The court has waded into the lingering fight over terminals and cargo categorisation in the nationâ€™s seaports.
To this end, Justice A.R. Mohammed of the Federal High Court, Abuja has issued an interim order directing the Nigerian Ports Authority (NPA) and four others to maintain the status quo in a suit filed by INTELS Nigeria Limited on the de-categorization of terminals at the nationâ€™s seaports.
INTELS, which filed the suit number FHC/ABJ/CS/417/2017 at the Federal High Court Abuja, is, among other reliefs, asking the court to issue an order stopping NPA and other defendants including their representatives, agents or privies from implementing a proposed policy review which purports to cancel the designation of ports and terminals in Nigeria having led it into committing huge human, financial and material resources into developing five port terminals located in Calabar Terminal A, Warri Old Terminal A, Warri New Port Terminal B, Onne Port Federal Ocean Terminal A and Onne Port Federal Lighter Terminal B.
The defendants in the suit are the Federal Government of Nigeria, Attorney General of the Federation, NPA, Bureau of Public Enterprises (BPE) and the Federal Ministry of Transportation.
INTELS also asked the court to make a declaration that the five lease agreements it entered into and executed between the plaintiff and the third, fourth and fifth defendants (who executed same for and on behalf of the first and second defendants) in respect of Warri New Terminal, Warri Old Terminal, Federal Lighter Terminal B, Calabar Terminal A and Federal Ocean Terminal A, all dated 24th October 2005 for 25 years renewable leasehold are still subsisting.
Other reliefs sought by the company include a declaration that the defendants are duty-bound to honour, perform and fulfil their contractual obligations as stated in the five lease agreements all dated October 24, 2005 between the plaintiff and the third, fourth and fifth defendants acting for and on behalf of the first and second defendants; a declaration that the plaintiff has not in any way whatsoever and howsoever, breached, violated and or failed to perform any of its duties and obligations as stated in the five lease agreements entered into and executed between the plaintiff, and the third, fourth and fifth defendants acting for and on behalf of the first and second defendants; and an order of estoppel stopping the defendants, their representatives, agents or privies from implementing the proposed policy review, which purports to cancel the designation of ports and terminals in Nigeria having led the plaintiff into third party project financing agreements located at oil and gas designated terminals.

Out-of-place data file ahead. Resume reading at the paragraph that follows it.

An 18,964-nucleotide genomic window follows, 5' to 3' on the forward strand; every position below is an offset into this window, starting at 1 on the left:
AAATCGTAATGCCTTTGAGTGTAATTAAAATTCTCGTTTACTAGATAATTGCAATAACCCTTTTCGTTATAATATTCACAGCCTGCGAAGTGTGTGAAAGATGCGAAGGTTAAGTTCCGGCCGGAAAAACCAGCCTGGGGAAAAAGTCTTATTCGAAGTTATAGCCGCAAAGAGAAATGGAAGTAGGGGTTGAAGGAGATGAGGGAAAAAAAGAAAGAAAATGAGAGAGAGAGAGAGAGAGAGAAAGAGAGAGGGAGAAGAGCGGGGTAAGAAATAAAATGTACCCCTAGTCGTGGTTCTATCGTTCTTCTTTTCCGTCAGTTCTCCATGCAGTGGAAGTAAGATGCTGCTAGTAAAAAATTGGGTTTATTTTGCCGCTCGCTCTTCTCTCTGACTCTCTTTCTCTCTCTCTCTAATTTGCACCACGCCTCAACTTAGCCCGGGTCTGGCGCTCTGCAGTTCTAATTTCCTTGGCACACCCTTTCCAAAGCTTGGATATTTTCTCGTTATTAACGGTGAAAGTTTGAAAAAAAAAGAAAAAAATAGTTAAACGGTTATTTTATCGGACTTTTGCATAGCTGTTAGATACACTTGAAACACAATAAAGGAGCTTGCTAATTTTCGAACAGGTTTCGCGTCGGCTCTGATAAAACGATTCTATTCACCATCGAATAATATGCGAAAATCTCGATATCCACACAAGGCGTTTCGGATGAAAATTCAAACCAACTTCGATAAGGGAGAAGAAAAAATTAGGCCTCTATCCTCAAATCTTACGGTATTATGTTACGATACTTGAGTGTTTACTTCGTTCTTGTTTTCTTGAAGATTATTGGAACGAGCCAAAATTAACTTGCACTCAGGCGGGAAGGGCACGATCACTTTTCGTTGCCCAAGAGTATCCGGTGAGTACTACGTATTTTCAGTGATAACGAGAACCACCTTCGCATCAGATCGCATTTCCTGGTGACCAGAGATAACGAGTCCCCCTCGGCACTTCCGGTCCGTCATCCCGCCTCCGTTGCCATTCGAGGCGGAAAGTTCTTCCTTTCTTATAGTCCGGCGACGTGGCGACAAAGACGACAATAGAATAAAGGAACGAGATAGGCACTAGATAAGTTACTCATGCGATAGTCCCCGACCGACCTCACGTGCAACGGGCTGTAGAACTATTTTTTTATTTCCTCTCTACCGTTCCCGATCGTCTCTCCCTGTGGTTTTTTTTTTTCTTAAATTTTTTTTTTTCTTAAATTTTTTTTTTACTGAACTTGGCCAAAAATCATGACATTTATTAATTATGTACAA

The plaintiff also requested the court to issue an order of perpetual injunction restraining all the defendants, their agents, representatives or privies howsoever described from doing, directing, carrying out, executing or implementing any policy, directives, act or act which are capable of diverting traffic, customers, sales, patronage or otherwise that would affect the spirit and intendment of the five lease agreements, revenue generation, profits, returns on investment and any other projection or projections of the plaintiff made pursuant to the five lease agreements all dated October 24, 2005.
Justice Mohammed directed that all parties in the suit to maintain status quo regarding the subject matter of the action pending the decision of the court on whether it has jurisdiction to entertain the suit or not.
He adjourned the matter to June 13, 2017 for hearing of the first, second and third defendantsâ€™ preliminary objections together with the plaintiffâ€™s motion on notice for order of interlocutory injunction.